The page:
Gates Disputes Deal on Iranian Nuclear Program

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U.S. Defense Secretary Robert Gates on Saturday dismissed assertions by the Iranian government that it was nearing a deal with the international community on its nuclear program and said a "different tack" may be needed.

Following meetings with senior Turkish officials, Gates told reporters that if Iran was serious about handing over its uranium it would be working with the International Atomic Energy Agency.

"The reality is they've done nothing to assure the international community" or "to stop their progress toward (building) a nuclear weapon," Gates said.

"And therefore various nations need to think about whether it is time for a different tack," he added.

Gates' blunt rebuff comes as the international community is struggling to reach consensus on how to cajole Iran toward abandoning its controversial nuclear program.

The Obama administration has said Iran appears bent on developing nuclear weapons, although Iran claims its nuclear work is peaceful. Iran is thought to have stockpiled more than enough nuclear material to manufacture a single bomb, and more is being made daily.

Administration officials have invited new talks with Iran, but with no sign that Iran wants to do business, the focus has turned to penalties.

In the latest blow to that effort, China has emerged as an obstacle to winning a fourth round of U.N. penalties.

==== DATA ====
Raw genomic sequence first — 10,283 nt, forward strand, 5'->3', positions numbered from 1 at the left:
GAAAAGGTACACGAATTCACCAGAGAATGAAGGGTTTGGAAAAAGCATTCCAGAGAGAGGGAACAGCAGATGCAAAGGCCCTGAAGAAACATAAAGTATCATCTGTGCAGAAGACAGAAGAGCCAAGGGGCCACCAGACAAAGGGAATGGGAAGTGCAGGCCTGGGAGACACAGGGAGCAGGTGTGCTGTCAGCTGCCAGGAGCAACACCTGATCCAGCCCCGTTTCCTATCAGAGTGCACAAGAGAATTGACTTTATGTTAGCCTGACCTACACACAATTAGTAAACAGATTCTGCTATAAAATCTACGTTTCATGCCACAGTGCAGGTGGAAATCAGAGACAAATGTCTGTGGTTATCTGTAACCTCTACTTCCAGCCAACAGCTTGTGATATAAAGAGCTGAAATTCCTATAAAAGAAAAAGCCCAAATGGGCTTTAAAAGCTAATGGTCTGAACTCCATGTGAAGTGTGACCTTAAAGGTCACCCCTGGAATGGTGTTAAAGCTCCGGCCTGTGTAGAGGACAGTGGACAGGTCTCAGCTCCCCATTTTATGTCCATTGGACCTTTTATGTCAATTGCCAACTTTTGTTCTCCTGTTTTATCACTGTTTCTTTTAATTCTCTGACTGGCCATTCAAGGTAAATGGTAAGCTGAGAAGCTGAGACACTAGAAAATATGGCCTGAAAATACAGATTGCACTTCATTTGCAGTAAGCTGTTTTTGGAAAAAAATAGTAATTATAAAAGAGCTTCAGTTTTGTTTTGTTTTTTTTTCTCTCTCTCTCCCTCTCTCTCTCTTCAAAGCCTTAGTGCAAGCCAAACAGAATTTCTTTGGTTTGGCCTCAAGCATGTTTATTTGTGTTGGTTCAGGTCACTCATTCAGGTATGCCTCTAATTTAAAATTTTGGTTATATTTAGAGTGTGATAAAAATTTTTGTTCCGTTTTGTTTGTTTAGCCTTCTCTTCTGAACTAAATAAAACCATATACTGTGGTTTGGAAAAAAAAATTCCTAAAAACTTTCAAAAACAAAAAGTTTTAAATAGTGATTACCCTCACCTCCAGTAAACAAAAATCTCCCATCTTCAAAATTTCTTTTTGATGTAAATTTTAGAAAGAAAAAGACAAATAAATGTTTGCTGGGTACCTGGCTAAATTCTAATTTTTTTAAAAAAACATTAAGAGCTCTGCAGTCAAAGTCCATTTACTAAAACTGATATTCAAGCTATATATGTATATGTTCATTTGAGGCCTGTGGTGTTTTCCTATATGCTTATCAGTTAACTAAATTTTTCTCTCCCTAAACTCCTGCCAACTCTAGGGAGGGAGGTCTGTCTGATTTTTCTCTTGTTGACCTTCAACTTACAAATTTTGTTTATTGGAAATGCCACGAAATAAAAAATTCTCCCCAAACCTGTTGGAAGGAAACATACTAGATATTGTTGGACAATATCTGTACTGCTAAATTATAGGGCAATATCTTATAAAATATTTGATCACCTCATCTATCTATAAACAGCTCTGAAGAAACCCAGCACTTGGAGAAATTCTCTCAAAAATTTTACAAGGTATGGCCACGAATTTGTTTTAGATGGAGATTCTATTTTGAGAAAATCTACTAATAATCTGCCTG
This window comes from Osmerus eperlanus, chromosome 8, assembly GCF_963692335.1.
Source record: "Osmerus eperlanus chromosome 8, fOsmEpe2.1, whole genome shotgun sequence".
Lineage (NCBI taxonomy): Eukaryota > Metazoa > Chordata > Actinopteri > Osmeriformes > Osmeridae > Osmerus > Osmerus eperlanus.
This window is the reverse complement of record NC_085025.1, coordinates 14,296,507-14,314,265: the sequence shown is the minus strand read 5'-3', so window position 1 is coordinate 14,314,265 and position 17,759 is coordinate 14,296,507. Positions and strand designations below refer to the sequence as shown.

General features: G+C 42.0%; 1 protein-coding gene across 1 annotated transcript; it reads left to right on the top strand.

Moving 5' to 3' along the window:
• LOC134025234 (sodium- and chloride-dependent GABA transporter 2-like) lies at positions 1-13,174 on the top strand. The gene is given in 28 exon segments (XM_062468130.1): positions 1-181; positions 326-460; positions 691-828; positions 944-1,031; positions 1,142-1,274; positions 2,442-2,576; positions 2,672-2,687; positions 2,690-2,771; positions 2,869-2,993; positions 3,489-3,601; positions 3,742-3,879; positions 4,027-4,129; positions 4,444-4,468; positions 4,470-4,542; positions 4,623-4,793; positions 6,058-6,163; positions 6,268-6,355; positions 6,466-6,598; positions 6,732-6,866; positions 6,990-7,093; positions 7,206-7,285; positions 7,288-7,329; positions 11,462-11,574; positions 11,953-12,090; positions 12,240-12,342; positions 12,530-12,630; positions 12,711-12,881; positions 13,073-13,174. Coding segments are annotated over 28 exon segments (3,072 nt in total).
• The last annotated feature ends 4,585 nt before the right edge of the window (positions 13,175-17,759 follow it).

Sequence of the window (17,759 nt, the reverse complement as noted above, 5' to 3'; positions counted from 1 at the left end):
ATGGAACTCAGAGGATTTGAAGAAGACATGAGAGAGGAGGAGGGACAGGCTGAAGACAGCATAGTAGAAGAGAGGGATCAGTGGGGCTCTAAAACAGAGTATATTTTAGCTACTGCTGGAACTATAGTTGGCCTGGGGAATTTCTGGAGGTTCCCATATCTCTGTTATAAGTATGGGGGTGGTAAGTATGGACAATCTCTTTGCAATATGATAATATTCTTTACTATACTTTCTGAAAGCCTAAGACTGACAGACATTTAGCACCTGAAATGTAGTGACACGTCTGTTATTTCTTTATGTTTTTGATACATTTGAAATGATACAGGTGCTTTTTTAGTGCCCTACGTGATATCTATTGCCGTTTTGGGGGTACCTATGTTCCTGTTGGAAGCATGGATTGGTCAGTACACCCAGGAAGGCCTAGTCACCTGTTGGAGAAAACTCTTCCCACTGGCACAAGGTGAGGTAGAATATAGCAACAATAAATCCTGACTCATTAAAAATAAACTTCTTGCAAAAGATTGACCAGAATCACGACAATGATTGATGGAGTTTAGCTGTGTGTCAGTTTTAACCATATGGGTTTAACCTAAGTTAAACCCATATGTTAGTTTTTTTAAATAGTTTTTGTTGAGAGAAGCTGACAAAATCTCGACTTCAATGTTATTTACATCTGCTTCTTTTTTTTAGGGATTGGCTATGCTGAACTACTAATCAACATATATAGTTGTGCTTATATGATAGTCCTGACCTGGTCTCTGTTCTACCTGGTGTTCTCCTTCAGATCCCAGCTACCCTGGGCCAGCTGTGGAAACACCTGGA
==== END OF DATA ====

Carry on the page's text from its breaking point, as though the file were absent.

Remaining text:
Speaking to reporters from a Turkish hotel that overlooks the nation's Iranian embassy, Gates said he has sought in his discussions with Turkey and other allies to underscore the threat Iran poses to them.

"Iran is the only country in the region that has publicly declared its intent to destroy another country in the region," he said. If Iran proceeds with this program "unrestrained," there is a "real danger of proliferation" that would destabilize region, he added.

Among the topics discussed this week is Turkey's potential role in NATO missile defense systems based in Europe, which U.S. officials say will help blunt the threat from Iran.

The U.S sees Turkey as playing a vital role in the effort because of its close geographical location and cultural ties to the region. Gates did not meet with Iranian officials here, as the U.S. and Iran do not have formal diplomatic ties.

When asked about China's recent statement in Munich that patience and further diplomatic measures are needed, Gates said he remains optimistic that tougher sanctions could still be imposed.

Gates also said the U.S. is looking at what other capabilities it could provide to Turkey to aid its fight against an insurgent group in northern Iraq known as the PKK. A couple years ago, the U.S. began providing Turkey with intelligence, surveillance and reconnaissance capabilities.

"We have continued that" and will "see if there are more capabilities we can share with Turkey in terms of taking on this threat," Gates said.